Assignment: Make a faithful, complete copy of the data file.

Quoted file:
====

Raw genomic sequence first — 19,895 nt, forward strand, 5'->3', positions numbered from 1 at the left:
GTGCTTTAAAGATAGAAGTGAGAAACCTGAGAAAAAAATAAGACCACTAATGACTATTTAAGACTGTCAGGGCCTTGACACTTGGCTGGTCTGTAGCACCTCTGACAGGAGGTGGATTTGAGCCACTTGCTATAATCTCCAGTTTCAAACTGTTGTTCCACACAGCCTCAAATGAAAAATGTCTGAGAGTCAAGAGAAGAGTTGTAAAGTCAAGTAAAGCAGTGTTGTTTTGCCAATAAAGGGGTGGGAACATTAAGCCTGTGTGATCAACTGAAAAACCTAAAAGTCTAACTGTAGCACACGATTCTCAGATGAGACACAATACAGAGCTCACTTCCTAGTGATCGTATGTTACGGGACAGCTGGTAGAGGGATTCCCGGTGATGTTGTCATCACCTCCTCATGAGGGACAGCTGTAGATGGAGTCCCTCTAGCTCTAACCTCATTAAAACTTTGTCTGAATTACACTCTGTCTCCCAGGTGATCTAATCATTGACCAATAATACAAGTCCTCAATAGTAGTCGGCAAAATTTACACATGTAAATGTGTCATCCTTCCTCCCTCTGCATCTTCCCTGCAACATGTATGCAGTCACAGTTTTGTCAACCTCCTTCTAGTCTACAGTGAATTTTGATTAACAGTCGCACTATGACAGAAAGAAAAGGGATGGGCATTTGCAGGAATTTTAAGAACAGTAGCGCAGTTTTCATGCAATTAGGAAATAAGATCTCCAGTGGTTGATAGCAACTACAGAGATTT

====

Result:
Raw genomic sequence first — 19,895 nt, forward strand, 5'->3', positions numbered from 1 at the left:
GTGCTTTAAAGATAGAAGTGAGAAACCTGAGAAAAAAATAAGACCACTAATGACTATTTAAGACTGTCAGGGCCTTGACACTTGGCTGGTCTGTAGCACCTCTGACAGGAGGTGGATTTGAGCCACTTGCTATAATCTCCAGTTTCAAACTGTTGTTCCACACAGCCTCAAATGAAAAATGTCTGAGAGTCAAGAGAAGAGTTGTAAAGTCAAGTAAAGCAGTGTTGTTTTGCCAATAAAGGGGTGGGAACATTAAGCCTGTGTGATCAACTGAAAAACCTAAAAGTCTAACTGTAGCACACGATTCTCAGATGAGACACAATACAGAGCTCACTTCCTAGTGATCGTATGTTACGGGACAGCTGGTAGAGGGATTCCCGGTGATGTTGTCATCACCTCCTCATGAGGGACAGCTGTAGATGGAGTCCCTCTAGCTCTAACCTCATTAAAACTTTGTCTGAATTACACTCTGTCTCCCAGGTGATCTAATCATTGACCAATAATACAAGTCCTCAATAGTAGTCGGCAAAATTTACACATGTAAATGTGTCATCCTTCCTCCCTCTGCATCTTCCCTGCAACATGTATGCAGTCACAGTTTTGTCAACCTCCTTCTAGTCTACAGTGAATTTTGATTAACAGTCGCACTATGACAGAAAGAAAAGGGATGGGCATTTGCAGGAATTTTAAGAACAGTAGCGCAGTTTTCATGCAATTAGGAAATAAGATCTCCAGTGGTTGATAGCAACTACAGAGATTT